What does a congestive heart failure cough sound like in a dog?

Answered by Michael Wilson

Congestive heart failure (CHF) in dogs can manifest in various ways, including a distinctive cough. The cough associated with CHF is often described as a “moist” or “productive” cough. It typically sounds wet, with a rattling or gurgling quality. This is due to the accumulation of fluid in the lungs, which occurs as a result of the heart’s inability to effectively pump blood.

The cough may be more pronounced during periods of physical activity or excitement, as the increased blood flow and exertion can exacerbate the fluid buildup in the lungs. It may also occur when the dog is lying down or at rest, particularly at night.

In addition to the wet, gurgling sound, the cough may be accompanied by other symptoms of CHF, such as difficulty breathing, rapid or shallow breathing, and fatigue. These signs can vary depending on the severity of the heart failure and the underlying cause.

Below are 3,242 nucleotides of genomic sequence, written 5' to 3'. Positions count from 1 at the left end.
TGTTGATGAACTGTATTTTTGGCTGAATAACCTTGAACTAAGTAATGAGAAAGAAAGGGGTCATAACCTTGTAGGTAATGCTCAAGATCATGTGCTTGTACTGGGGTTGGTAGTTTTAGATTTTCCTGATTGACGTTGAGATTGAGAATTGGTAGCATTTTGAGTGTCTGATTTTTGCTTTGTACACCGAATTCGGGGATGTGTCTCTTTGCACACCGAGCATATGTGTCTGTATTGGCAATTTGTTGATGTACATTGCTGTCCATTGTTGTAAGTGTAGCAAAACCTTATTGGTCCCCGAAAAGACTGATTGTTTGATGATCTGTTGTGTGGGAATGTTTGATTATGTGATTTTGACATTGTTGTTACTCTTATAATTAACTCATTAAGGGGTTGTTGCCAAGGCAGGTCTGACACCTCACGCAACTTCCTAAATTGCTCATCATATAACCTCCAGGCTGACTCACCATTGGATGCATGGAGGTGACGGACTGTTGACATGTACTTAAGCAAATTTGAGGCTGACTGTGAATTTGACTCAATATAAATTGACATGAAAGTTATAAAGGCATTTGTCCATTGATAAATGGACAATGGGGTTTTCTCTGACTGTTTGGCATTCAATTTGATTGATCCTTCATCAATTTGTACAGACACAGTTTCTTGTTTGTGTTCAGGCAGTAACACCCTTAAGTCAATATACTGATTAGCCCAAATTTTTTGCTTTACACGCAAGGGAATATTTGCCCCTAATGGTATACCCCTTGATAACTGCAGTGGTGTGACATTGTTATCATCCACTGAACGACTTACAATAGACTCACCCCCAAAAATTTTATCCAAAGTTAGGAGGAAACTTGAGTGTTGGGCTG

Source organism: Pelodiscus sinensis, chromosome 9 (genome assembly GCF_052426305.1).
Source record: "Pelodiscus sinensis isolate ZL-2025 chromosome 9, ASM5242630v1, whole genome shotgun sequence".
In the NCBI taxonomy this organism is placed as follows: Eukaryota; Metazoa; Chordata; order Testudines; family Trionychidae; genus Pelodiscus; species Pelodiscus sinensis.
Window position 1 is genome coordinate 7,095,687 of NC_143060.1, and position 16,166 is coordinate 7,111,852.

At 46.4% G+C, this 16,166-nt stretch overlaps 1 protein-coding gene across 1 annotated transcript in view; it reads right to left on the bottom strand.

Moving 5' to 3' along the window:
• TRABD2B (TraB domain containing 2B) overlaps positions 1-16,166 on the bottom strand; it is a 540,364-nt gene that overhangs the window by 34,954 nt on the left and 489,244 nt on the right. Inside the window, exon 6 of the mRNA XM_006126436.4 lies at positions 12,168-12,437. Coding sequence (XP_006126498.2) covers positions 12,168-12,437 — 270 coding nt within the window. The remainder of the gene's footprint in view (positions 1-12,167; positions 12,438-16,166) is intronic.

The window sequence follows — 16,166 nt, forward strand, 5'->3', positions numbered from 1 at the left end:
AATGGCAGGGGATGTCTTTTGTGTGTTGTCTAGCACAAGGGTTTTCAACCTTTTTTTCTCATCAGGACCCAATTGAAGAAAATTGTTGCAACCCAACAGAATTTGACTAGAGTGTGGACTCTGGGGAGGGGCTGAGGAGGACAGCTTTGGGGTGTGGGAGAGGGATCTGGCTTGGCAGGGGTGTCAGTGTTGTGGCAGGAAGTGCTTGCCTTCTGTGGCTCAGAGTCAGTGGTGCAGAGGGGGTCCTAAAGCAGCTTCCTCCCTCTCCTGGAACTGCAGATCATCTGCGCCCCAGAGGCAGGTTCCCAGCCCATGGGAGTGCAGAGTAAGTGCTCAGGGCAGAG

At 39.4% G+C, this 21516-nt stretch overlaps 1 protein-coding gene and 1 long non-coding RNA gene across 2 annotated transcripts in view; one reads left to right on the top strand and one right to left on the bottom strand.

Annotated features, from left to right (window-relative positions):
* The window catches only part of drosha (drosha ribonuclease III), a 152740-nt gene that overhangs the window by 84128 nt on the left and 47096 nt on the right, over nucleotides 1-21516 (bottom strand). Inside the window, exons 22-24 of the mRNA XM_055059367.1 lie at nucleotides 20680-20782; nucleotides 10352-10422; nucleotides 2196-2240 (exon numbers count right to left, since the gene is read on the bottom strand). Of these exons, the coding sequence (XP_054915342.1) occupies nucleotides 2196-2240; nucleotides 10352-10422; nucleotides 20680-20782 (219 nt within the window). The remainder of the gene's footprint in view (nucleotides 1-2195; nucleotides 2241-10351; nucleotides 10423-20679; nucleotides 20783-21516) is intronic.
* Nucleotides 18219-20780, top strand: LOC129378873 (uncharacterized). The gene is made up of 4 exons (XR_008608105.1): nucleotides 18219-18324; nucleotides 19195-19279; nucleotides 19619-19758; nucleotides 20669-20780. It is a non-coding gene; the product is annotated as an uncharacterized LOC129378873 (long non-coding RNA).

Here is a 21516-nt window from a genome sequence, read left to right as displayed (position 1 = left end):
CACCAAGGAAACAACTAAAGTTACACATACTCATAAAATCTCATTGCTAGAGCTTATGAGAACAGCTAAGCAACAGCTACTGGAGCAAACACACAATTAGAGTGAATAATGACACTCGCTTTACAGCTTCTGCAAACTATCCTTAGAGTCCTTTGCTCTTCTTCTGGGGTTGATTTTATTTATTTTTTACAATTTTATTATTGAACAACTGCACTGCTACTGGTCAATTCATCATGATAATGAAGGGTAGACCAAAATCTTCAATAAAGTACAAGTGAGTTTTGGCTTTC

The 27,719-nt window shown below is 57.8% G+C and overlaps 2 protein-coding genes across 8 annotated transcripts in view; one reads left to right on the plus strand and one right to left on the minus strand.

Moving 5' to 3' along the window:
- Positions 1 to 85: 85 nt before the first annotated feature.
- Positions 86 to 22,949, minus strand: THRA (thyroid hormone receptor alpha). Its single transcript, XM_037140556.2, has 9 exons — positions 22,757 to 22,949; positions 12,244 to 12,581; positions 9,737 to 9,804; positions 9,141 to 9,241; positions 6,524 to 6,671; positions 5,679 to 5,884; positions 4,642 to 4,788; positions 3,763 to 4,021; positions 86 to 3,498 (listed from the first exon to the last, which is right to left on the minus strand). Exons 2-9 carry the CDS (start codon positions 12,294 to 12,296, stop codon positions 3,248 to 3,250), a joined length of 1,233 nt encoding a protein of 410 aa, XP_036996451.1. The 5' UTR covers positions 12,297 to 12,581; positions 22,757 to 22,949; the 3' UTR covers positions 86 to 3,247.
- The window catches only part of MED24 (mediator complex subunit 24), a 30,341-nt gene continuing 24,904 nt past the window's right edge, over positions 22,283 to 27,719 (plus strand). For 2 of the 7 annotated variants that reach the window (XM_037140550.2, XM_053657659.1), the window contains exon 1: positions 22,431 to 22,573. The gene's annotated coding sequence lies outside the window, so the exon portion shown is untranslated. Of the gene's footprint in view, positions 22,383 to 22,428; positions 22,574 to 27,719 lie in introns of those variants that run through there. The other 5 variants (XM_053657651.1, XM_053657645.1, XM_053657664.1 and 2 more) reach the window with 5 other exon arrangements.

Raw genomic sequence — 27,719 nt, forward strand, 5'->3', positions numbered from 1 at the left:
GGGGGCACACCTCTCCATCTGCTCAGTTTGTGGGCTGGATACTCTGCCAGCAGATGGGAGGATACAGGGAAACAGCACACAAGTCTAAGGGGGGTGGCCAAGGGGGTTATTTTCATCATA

It’s important to note that not all coughs in dogs are indicative of CHF. Dogs can cough for various reasons, including respiratory infections, allergies, or even foreign objects lodged in the airway. Therefore, a thorough evaluation by a veterinarian is necessary to determine the underlying cause of the cough.

When evaluating a dog with a cough, the veterinarian will consider the dog’s medical history, perform a physical examination, and may recommend further diagnostic tests, such as chest x-rays, echocardiography, or blood tests. These tests can help differentiate between CHF and other potential causes of the cough.

A congestive heart failure cough in a dog typically has a wet, gurgling sound due to fluid accumulation in the lungs. It may be more pronounced during physical activity or at rest, and is often accompanied by other symptoms of heart failure. A veterinary evaluation is necessary to determine the underlying cause of the cough and develop an appropriate treatment plan.